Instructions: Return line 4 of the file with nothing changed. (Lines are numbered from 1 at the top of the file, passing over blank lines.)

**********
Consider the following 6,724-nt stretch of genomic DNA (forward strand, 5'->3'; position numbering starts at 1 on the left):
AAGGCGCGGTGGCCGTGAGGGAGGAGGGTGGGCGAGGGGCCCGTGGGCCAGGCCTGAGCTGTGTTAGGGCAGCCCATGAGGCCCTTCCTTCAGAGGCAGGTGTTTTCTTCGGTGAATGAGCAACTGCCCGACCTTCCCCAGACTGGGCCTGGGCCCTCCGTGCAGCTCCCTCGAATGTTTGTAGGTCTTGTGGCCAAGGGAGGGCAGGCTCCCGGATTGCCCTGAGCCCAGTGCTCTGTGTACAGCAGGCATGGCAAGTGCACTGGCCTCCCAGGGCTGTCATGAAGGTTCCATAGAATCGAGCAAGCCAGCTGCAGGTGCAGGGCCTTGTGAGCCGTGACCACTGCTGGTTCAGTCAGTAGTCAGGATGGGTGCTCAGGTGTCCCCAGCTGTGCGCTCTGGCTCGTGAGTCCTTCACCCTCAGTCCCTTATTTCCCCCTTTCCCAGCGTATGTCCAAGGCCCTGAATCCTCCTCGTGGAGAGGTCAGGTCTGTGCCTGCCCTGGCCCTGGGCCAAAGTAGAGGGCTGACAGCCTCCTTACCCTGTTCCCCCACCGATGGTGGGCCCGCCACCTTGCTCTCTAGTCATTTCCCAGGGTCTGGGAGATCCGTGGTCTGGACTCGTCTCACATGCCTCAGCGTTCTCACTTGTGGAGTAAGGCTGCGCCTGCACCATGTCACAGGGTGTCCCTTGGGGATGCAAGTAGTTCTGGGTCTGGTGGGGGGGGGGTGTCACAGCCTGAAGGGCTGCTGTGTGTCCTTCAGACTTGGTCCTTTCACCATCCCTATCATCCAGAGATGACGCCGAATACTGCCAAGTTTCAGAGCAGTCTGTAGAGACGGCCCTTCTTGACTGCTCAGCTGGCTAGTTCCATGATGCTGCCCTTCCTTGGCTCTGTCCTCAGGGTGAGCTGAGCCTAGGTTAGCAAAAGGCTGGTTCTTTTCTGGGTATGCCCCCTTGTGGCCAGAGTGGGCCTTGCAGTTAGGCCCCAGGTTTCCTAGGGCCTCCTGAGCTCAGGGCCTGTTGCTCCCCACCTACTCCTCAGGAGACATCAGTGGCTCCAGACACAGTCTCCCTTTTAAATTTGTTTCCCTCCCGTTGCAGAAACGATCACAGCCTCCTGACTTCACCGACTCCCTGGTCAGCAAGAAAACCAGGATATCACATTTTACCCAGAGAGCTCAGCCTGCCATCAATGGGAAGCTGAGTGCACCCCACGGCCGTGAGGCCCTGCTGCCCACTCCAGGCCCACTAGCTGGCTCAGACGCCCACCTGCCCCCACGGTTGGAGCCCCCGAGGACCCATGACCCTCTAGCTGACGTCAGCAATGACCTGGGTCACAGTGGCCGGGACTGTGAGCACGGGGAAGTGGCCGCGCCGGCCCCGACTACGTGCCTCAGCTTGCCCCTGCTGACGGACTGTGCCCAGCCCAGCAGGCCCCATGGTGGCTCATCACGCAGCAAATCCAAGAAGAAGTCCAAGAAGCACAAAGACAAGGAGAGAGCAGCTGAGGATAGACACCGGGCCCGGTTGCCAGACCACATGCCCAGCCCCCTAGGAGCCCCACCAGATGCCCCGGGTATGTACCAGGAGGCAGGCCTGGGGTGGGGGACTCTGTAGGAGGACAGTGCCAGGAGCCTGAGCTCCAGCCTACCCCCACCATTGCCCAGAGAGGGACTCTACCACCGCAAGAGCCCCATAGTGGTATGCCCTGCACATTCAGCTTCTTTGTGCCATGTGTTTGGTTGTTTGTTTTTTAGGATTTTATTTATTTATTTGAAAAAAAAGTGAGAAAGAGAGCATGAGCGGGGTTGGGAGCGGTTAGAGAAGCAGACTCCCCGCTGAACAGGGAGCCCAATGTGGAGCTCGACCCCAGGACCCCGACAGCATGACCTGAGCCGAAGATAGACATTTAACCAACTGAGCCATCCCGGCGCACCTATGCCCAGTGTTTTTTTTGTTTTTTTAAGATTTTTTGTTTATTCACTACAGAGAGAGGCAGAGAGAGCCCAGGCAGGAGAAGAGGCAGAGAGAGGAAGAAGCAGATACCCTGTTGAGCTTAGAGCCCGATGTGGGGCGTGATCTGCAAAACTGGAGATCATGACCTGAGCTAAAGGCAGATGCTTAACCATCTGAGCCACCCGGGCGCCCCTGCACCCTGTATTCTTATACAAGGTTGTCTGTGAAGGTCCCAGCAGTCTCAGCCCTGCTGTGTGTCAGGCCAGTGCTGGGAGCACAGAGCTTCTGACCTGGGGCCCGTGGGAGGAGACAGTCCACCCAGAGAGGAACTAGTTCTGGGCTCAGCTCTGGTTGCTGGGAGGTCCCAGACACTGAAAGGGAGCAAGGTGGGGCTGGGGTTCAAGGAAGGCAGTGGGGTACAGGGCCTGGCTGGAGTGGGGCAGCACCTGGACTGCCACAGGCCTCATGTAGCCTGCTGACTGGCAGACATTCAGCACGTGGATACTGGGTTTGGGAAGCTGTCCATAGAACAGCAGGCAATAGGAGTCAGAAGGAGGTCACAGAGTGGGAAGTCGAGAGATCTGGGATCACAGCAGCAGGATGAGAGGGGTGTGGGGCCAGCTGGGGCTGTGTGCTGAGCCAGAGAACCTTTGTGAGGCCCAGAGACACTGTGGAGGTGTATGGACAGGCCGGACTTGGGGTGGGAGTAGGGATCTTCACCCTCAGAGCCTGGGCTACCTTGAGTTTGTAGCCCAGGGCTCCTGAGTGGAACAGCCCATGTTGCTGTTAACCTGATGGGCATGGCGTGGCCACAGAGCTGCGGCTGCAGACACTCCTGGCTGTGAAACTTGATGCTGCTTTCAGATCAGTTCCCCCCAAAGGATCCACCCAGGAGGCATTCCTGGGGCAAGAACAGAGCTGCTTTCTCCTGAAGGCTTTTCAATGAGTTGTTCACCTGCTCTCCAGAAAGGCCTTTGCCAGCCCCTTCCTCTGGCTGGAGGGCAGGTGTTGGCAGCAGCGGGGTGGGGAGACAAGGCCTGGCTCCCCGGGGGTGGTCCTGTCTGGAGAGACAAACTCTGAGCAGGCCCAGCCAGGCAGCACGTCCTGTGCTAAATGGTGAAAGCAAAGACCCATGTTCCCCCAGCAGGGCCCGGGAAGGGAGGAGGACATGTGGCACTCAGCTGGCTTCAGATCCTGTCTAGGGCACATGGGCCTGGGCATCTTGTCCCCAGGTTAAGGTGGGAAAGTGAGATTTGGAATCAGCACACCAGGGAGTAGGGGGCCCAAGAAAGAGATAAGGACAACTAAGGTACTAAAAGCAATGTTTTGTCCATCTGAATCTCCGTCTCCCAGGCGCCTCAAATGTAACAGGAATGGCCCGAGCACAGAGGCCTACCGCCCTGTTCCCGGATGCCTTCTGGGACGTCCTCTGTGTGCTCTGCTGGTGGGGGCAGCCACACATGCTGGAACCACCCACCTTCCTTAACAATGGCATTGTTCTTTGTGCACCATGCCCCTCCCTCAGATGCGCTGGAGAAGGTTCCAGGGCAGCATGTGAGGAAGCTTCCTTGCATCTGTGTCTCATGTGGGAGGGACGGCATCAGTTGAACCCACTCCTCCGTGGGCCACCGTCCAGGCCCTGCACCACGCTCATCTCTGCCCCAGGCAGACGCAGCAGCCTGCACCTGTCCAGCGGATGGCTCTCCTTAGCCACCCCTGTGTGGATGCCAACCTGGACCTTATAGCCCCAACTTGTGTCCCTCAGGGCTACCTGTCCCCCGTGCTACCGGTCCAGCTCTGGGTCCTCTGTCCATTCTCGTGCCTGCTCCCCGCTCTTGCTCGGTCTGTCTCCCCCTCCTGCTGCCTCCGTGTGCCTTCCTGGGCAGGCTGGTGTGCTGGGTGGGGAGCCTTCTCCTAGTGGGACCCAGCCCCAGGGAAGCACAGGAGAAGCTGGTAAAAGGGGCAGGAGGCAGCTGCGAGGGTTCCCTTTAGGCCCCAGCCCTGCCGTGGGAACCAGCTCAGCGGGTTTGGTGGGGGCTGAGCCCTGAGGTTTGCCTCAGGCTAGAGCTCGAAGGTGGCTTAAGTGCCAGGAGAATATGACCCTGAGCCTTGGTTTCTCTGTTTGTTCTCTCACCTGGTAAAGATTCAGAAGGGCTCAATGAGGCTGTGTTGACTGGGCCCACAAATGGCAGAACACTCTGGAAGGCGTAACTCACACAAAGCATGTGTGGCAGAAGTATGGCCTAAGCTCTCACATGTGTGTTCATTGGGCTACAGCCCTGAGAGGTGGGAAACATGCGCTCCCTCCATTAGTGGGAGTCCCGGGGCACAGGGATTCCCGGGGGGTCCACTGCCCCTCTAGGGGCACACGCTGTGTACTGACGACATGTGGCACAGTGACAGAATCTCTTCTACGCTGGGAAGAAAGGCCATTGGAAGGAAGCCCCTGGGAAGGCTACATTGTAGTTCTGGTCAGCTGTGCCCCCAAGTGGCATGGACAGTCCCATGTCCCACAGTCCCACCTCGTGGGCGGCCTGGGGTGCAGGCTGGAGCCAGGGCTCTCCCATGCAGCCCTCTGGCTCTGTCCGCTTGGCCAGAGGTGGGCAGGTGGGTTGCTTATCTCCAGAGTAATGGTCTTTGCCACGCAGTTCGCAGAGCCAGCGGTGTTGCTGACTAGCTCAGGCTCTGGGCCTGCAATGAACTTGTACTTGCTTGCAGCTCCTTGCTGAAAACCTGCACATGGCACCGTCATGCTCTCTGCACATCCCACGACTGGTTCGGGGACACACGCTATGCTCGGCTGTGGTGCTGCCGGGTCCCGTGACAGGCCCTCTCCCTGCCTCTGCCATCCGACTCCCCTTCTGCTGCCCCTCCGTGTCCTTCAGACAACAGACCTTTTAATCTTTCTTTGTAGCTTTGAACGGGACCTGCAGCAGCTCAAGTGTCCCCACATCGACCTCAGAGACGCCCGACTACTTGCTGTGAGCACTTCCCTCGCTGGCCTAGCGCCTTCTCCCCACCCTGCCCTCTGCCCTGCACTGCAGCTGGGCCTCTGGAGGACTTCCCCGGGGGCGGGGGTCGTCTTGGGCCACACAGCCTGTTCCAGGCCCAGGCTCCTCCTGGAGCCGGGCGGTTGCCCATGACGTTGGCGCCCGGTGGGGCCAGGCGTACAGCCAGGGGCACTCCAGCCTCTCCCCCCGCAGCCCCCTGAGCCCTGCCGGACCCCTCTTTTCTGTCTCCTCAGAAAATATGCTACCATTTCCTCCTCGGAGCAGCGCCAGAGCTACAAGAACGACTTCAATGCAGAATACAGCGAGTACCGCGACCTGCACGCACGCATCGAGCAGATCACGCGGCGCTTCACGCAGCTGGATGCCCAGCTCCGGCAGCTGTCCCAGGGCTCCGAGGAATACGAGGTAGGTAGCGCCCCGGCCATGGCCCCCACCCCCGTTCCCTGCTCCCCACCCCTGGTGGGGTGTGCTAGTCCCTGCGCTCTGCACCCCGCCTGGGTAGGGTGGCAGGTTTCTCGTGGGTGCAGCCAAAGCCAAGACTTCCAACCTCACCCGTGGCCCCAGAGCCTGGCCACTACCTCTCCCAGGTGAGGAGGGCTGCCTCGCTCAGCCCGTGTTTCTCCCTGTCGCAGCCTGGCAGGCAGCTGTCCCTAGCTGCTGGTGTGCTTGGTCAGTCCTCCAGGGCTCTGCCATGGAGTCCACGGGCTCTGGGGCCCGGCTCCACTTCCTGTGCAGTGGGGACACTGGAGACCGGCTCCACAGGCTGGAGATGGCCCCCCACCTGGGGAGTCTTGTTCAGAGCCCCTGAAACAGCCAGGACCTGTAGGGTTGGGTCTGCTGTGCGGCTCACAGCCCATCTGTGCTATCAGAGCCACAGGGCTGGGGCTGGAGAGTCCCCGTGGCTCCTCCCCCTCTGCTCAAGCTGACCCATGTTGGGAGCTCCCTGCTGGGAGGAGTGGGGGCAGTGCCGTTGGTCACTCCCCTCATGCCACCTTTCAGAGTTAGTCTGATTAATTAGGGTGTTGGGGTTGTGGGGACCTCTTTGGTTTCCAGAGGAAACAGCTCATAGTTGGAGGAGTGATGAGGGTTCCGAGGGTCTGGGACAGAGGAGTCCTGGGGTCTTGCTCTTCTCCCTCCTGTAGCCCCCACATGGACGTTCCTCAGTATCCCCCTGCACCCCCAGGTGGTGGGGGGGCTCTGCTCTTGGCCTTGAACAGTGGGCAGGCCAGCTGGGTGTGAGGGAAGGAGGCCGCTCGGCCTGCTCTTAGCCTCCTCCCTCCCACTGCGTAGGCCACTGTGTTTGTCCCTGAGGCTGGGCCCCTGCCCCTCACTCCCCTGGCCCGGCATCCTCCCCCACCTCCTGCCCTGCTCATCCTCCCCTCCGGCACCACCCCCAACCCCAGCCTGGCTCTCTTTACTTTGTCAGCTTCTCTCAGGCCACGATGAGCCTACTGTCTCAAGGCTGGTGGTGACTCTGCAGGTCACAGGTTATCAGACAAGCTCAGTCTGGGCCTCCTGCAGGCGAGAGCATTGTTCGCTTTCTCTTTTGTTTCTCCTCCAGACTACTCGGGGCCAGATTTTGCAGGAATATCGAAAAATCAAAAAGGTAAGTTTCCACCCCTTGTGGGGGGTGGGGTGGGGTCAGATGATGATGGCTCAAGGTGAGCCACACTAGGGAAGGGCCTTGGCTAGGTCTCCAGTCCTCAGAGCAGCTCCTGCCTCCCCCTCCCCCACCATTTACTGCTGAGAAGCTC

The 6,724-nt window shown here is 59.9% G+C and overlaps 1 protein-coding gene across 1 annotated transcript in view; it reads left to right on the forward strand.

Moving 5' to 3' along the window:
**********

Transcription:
Moving 5' to 3' along the window: